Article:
“We are certainly hoping to have this done within the next two to three weeks, depending upon availability of those divers,” he said. “We’re in the process, as of today, to line up those divers.”

Fish & Game will then look at securing the structures around the harbor and removing them for destruction. Swanton says that won’t be cheap.

“It’s likely just the superstructure alone is going to be an exercise that’s probably going to cost well over $100,000 when you start thinking of the docks that are in there, and all of the other material that’s in there,” he said. “That doesn’t say anything for where they’re going to be disposed of, and subsequent to that, what the best method is for removal of that which is actually on the rocks and the substrate in Whiting Harbor.”

Swanton says it’s his belief that the oyster farm in Whiting Harbor has been put out of business by the invasive tunicate, known as Didemnum vexillum, or D.vex. The small animal, which lives in colonies, coats everything in its path, choking out the ability for plants and mussels to feed or grow. Other areas, including Puget Sound in Washington, have spent thousands attempting to dispose of the small animals.

They were first discovered in Sitka’s Whiting Harbor last year.

Group Seeks Wolf Endangered Species Listing

Deanna Garrison, KRBD – Ketchikan

Conservation groups filed a petition with the federal government Wednesday to protect the Alexander Archipelago wolf under the Endangered Species Act. The groups contend that logging and road-building on the Tongass National Forest have put the wolves in jeopardy.

Point Baker Considers Post Office Loss

Ed Schoenfeld, CoastAlaska – Juneau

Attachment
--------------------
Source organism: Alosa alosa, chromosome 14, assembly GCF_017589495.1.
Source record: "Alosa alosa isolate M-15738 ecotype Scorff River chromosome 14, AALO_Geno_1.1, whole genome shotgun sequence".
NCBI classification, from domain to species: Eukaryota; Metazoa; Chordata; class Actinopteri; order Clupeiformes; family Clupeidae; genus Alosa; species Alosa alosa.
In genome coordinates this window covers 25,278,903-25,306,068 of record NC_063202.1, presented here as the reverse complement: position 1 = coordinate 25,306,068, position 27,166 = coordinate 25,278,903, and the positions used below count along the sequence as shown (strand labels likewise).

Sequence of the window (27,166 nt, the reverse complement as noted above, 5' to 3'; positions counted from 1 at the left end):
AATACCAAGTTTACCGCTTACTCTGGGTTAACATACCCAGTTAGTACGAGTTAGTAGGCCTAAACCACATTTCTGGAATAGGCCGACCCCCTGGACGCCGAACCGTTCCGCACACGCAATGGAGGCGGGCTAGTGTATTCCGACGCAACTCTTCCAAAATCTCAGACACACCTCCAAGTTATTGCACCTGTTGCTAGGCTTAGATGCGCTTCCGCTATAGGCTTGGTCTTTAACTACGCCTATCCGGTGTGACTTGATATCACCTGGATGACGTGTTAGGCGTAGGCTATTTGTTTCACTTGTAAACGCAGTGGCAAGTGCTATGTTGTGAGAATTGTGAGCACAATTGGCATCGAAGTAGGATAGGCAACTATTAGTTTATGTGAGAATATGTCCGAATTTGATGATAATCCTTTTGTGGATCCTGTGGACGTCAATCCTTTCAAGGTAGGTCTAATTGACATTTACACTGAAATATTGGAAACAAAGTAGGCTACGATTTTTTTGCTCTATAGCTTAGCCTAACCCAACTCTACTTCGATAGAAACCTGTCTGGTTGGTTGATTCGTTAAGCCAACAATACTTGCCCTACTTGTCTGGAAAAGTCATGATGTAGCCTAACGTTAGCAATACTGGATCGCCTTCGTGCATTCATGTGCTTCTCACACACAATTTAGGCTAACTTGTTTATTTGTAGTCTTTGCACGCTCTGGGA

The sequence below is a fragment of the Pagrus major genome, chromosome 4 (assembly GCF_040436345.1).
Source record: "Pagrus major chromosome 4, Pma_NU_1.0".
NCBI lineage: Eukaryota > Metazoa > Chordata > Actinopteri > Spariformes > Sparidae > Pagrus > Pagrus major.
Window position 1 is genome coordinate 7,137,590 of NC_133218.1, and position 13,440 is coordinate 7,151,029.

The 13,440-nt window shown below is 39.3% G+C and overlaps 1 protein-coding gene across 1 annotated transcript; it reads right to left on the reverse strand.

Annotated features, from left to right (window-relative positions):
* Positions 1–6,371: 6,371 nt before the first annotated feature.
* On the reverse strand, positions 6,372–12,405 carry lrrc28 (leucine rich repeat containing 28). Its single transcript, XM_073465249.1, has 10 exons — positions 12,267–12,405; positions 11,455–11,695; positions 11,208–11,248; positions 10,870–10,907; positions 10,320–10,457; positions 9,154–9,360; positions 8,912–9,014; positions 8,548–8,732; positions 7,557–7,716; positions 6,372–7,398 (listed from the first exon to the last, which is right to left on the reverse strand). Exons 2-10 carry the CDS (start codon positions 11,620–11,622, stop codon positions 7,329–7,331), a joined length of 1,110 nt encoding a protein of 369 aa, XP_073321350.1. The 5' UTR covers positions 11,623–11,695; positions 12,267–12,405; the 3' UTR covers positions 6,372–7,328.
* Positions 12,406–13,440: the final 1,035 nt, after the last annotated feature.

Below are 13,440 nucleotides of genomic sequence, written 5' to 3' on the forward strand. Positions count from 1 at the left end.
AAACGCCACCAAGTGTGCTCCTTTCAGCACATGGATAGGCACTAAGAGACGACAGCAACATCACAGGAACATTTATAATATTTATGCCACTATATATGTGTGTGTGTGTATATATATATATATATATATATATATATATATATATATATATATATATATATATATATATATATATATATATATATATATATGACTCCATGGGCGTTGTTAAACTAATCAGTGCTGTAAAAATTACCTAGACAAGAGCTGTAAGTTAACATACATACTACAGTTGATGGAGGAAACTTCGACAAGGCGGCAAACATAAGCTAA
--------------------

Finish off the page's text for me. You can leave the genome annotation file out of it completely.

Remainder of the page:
What’s a post office mean to a small community? Just ask folks in Point Baker, a Southeast fishing town threatened with the loss of one of its few institutions.

Point Baker’s
fewer than 30 year-round residents live along a small bay on the remote northwest tip of Southeast’s Prince of Wales Island. Others come to visit its few small lodges and bed and breakfasts. Or they stop to pick up mail or supplies while trolling or gillnetting in nearby waters.

That makes its post office an important link to the rest of the world.

“It’s one of the only real benefits we receive from the federal government – that we can see,” says longtime resident Sam Carlson.

He remembers the days when a freight boat carried staples into Point Baker every few weeks. That’s no longer the case.

“All of our groceries, right now, are mailed out from Ketchikan by parcel post. And it’s actually almost reasonable, the money you pay. To lose that, you’d have to run into town and the closest town is 50 miles away by boat or airplane. It would create many hardships for just about everybody out here,” he says.

Carlson is one of many Alaskans worried that the local post office might close. Point Baker, Douglas, Circle, Kobuk and Platinum are among three dozen towns on a tentative closure list.

Some 3,600 post offices nationwide are threatened under a federal money-saving plan. Carlson says people need to know his town’s post office, in a multipurpose building, is important.

“It actually contributes a lot to the community, the money we get from the rent from the federal government. It helps run the community building so when other people do come in they can use the facilities, get off their boats and go check out the library or whatever,” he says.

Point Baker is a short boat trip away from Port Protection, a slightly larger Prince of Wales Island fishing town. Its residents also use Point Baker’s post office.

Beyond that, the nearest towns of any size are Wrangell, Petersburg and Craig. All are 50 or more miles away – by boat or small plane.

St. Paul Island Celebrates 100th Anniversary of Northern Fur Seal Treaty

Alexandra Gutierrez, KUCB – Unalaska

Last week, the best party in Alaska might have been on an island in middle of the Bering Sea. KUCB’s Alexandra Gutierrez traveled to St. Paul for the festivities and to find out why they were significant for one rapidly disappearing species.

Inupiaq Filmmaker Having Trouble Getting Award-Winning Film to Audiences

Joaqlin Estus, KNBA – Anchorage

An Inupiaq filmmaker is finding it hard to get his film shown to audiences, even though “On the Ice” has been shown, and won awards, in venues such as the Sundance Film Festival and Berlin International Film Festival.